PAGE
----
Weight Loss & Toning = 80% Diet & 20% Training
You are probably hearing it more and more often that what you eat will help you further your fat loss goals more significantly than how often you work out.
"You can't out train a bad diet".
This is due to a number of reasons, including the fact that we burn far fewer calories than expected during a workout, and it’s incredibly easy to eat those calories right back after the gym. So is the 80% diet, 20% exercise really the way for fat loss?
Absolutely with no exceptions.
To lose 1lb (0.45kg), you need to achieve a 3,500-calorie deficit. If you’re following the 80/20 rule, you ideally want to burn about 750 calories through exercise within the week and the rest comes from dietary changes.
To put this whole 80/20 rule into perspective you would need to run about 7-10 miles a day (depending on the individual) to burn that 1lb of fat. This is, not time practical for most of us, the average person can’t keep up this pace without suffering injury and significantly increasing their caloric intake in order to fuel them through the run and this amount of running is not going to be helpful when your looking to get that toned look. Follow the link for why just cardio wont make you toned. The Secret To a Toned Look.
This doesn't mean you just cut out exercise it offers so many health benefits and if looking toned or putting on some serious muscle is the ultimate goal it is essential.
Why fat loss can slow down.
Eating less food and lowering your body fat stores is perceived as an indicator of low energy availability by your body. So to prevent yourself from "starving" while in a prolonged fat loss phase your body makes metabolic adaptations that promote a decrease in energy expenditure and an increase in caloric intake.
This means that the leaner you become, the less energy your body tends to expend through spontaneous activity, exercise activity, and while at rest. Overall satiety levels also tend to decrease while hunger increases over time, which can lead to a consuming more food.
This helps explain why fat loss generally slows down if you have been dieting for several months.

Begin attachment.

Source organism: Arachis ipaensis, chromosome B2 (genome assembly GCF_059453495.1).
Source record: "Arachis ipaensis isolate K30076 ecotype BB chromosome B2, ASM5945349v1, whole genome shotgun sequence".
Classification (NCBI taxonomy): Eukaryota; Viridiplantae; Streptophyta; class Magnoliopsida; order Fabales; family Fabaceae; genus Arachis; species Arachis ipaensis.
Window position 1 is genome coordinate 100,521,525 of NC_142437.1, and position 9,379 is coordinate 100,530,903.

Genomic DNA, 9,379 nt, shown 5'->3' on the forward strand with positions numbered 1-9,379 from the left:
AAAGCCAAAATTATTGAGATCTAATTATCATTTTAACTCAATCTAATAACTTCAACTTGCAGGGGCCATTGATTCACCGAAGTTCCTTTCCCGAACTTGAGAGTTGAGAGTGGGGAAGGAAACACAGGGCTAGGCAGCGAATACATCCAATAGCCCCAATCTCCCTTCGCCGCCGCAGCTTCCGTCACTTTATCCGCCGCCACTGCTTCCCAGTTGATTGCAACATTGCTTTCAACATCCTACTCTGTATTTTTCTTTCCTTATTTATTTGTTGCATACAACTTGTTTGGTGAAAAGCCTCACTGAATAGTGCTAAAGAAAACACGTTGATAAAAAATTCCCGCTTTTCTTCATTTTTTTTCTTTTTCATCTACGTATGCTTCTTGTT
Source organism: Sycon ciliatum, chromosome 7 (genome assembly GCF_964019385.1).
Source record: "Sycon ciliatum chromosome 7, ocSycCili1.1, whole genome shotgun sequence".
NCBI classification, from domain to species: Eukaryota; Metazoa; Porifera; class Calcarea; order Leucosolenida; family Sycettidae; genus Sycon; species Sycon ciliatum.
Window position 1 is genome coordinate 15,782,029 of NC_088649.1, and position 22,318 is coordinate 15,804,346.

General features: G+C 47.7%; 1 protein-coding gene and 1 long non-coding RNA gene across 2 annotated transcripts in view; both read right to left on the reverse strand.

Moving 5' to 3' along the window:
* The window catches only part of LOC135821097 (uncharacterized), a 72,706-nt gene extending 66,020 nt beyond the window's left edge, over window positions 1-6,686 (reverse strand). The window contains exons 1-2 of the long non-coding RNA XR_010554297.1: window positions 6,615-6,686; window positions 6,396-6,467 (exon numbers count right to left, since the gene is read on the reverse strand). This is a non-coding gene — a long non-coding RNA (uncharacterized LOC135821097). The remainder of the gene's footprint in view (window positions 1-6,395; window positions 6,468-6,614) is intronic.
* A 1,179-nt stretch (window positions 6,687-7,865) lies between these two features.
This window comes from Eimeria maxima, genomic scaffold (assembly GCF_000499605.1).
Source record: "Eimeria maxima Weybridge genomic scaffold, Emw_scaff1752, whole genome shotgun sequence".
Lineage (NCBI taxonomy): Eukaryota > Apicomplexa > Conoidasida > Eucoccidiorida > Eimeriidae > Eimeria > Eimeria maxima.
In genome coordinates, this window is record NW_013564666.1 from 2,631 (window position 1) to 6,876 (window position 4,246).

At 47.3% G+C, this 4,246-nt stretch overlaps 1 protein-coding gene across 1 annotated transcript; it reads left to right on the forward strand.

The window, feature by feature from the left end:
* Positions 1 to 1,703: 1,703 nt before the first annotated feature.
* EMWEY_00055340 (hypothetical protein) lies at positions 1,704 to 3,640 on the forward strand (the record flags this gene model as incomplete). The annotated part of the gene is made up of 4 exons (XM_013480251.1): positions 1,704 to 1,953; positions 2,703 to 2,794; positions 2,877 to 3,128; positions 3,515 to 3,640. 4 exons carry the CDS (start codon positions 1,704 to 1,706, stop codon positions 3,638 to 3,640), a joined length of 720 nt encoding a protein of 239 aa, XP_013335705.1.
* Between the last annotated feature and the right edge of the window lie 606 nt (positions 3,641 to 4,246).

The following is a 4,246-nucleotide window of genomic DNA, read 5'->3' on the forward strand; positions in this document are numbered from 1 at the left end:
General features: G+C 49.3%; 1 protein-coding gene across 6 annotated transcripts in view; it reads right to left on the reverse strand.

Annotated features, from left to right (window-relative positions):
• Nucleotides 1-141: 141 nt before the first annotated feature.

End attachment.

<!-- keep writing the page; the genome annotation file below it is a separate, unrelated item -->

Don't get frustrated, its a journey, at this point vary your training programme to keep your body guessing, monitor your calorie intake and adjust as needed, remember time and consistency are key to sustainable fat loss.
Body Fat Percentage - Overall Health
It's well known that preventing excessive fat gain and being relatively lean is beneficial for your health. But there eventually is a point where "lean" becomes "too lean." To provide more clarity on this matter, a study was done to develop general guidelines on healthy body fat percentage ranges (See Study Here).
This study indicates that for males a body fat percentage of about 8-20% can be considered "healthy." For females, this was about 20-32%. (As the lower limit for competitive athletes).
With that said, it's worth mentioning that the tools commonly used in research (and real-life) to predict body fat levels can be quite inaccurate think BMI. So don't think its black-and-white when it comes to your body fat percentage.
These numbers are nothing more than general guidelines. It's not necessarily a bad thing if your prediction of your body fat percentage slightly deviates from this guideline.
The Secret To a Toned Look
Achieving a toned look is a goal many people have. But it's important to realise that your muscles cannot "tone" by training with very high-rep ranges and limited load or doing more cardio.
So there are no special training or nutrition techniques that will directly make your muscles look toned. Achieving more defined muscles basically comes down to slightly increasing muscle size and reducing your body fat percentage so you can showcase your muscles.
This is done through consistent strength/hypertrophy training, controlling your food intake, and being patient. The sooner you accept this and stop looking for the next "8 week faddy transformation", the less frustrated you will be.
A Basic Understanding of Macros
Macronutrients are the three nutrients we need in large quantities and these are,
They provide the energy (calories) we need to maintain life and perform physical work.
Often, one of these macro nutrients is put in a bad light because of its so-called "fattening" effects. But in reality, having an inclusive diet and balancing your macronutrient intake whenever possible has benefits for training individuals.
Protein consumption is important for muscle growth, as dietary protein directly stimulates a muscle protein synthetic response, which is the process through which muscles recover and grow.
Carbohydrates, help you keep high muscle glycogen levels, which are essential for optimal training performance and making the most out of your sessions.
Dietary fat consumption aids in the absorption of fat-soluble vitamins (A, D, E, and K) and benefits overall hormonal health. Did you know every cell in your body is made from fat?
There is more to Marco nutrients having this basic understanding allows you to get a clear view of the big picture when it comes to "macro-nutrition".
If you are interested in learning more on Macros and nutrition for weight loss, putting on serious muscle or for sports performance, get in contact I am happy to help!